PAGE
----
10Jun

Elitism

Elitism is in Everyone

Elitism is the single biggest equality killer in the world.  Since recorded history humans have been practicing it.

Elitism is no more than a mind game, it’s what the millennials would call head-trash.  We think that we are better than others.  We believe that there is a reason that others don’t deserve as much as we do.

We tell ourselves it is okay for ourselves to have more because, we live in America and, after all, we have earned it.  If we didn’t earn it and we are just plain wealthy, we have a different story, such as, “I am entitled to my family’s money.”    The point is, that it’s all a story that we tell ourselves.

This kind of thinking works particularly well in America because we are all about rugged individualism and earning our keep.  If someone doesn’t earn their keep, we ignore them, or denigrate them.  If they die, oh well, not our fault.  Homeless are homeless because they want to be, or because they are drug addicts. 

Elitism is everywhere!  In politics, if you lose, you just weren’t tough enough (I’m tougher).  This is true in sports and, of course, in business.  Elitism is the process whereby we make our selfishness and greed okay to ourselves.  We tell ourselves whatever it takes to continue with our consumption behavior.  We don’t want to be wrong about how much that we purchase for ourselves and our family.  If we do feel guilty, why we can just contribute a little bit to charity and that takes care of it.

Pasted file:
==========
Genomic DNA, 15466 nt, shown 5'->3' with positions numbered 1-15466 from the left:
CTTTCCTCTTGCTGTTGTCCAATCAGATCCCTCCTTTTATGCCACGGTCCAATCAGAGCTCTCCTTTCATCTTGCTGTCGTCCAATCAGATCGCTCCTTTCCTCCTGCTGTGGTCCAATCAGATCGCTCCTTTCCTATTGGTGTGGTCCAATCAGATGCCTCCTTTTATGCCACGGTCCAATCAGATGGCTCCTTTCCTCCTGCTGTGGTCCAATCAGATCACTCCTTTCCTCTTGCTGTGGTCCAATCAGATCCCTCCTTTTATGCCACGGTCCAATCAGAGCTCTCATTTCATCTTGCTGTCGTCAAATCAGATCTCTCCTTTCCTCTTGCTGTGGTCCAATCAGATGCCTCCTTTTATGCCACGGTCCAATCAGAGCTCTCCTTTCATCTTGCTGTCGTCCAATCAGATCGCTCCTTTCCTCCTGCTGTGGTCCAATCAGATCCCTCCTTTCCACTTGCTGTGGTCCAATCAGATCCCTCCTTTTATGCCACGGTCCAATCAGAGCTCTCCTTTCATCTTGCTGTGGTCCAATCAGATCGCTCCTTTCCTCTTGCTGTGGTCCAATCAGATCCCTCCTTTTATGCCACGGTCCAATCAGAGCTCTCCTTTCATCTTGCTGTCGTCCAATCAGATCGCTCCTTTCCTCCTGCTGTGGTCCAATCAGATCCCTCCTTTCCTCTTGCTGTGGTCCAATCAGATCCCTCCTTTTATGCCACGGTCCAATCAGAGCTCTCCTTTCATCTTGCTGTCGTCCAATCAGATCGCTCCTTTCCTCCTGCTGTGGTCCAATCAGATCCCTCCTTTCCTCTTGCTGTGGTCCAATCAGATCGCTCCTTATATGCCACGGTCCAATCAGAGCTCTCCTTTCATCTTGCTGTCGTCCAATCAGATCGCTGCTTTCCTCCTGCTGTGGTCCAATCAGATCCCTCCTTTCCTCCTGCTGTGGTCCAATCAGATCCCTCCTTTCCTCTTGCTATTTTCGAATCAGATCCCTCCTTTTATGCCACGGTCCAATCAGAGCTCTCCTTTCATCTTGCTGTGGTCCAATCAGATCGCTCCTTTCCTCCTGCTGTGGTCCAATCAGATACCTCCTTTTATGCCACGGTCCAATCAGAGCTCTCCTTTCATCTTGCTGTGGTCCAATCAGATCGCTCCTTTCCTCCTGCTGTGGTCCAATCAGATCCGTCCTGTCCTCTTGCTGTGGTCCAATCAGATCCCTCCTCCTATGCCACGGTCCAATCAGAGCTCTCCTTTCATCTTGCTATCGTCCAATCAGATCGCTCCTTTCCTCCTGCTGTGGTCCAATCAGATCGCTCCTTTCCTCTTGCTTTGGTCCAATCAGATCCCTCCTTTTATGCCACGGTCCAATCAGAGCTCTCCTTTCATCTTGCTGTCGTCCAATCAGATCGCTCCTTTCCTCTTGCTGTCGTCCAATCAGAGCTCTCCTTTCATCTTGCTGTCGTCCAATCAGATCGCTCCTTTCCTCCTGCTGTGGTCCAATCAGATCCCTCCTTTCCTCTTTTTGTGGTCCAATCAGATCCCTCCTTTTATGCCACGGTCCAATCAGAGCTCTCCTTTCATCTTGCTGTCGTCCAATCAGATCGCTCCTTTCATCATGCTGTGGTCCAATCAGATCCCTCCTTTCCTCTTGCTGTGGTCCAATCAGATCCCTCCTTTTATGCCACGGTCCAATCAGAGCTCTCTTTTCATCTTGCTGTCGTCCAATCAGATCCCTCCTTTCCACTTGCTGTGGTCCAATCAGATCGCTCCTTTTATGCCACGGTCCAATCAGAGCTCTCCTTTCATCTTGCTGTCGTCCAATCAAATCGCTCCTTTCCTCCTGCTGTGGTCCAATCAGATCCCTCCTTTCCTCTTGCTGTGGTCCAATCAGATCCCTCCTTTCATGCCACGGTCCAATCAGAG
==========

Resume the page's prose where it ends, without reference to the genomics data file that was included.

Elitism is what allows us to indulge in religious wars.  We have decided that our God is the best and so much better than others.  We believe that our culture answers all questions.

This kind of thinking has hurt us for thousands of years and it is time that we started a new way of thinking.  It is time that we acknowledge that we do not deserve wealth just because we have it. 

The Catholic church believes in it’s own wealth because they believed that they were closer to God than anyone else.  It is time to acknowledge that people don’t deserve wealth that is at the expense of another’s life or another’s well being.  An example of putting wealth and its acquisition above life and well being is healthcare in America.  It is not true that capitalism is more important than healthcare, and yet in America we have made capitalism more important than anything else, including people’s health and their lives.  One person dies every hour because of lack of healthcare, because of lack of money.  This is a moral failing of America.  It is equal to the Third Reich’s killing of all humans that they deemed less than the German standard.

In fact, Hitler began his murderous campaign by proclaiming that Germans were better than anyone else.  It was elitism at its most dangerous.

We imagine that we, personally, are not part of this elitism problem.  We are mistaken.  We must believe in elitism in a thousand little ways every single day.  What do you think makes it possible for people to cut you off in traffic?  What do you think allows a doctor to make you wait for thirty minutes in the waiting room?  Why is it okay for strangers to be rude to you when they have no idea what your situation is?  People are telling themselves that they know better, are better or have more privilege.

No matter where you go, or what you do, you will be exposed to elitism.  It’s the school secretary who looks down her nose when your child is late to school.  When you are at work, and your supervisor snubs you, or the manager tells you “we make those decisions” when clearly, managers don’t know how to make those decisions.  Elitism allows people to make these kinds of errors in judgment.

We don’t realize how pervasive and life threatening elitism is in America and in the world.  We would have to acknowledge our own elitist tendencies and then we would have to speak out against the thing that makes us feel valuable.  After all, if we are better than no one, are we good enough?

 

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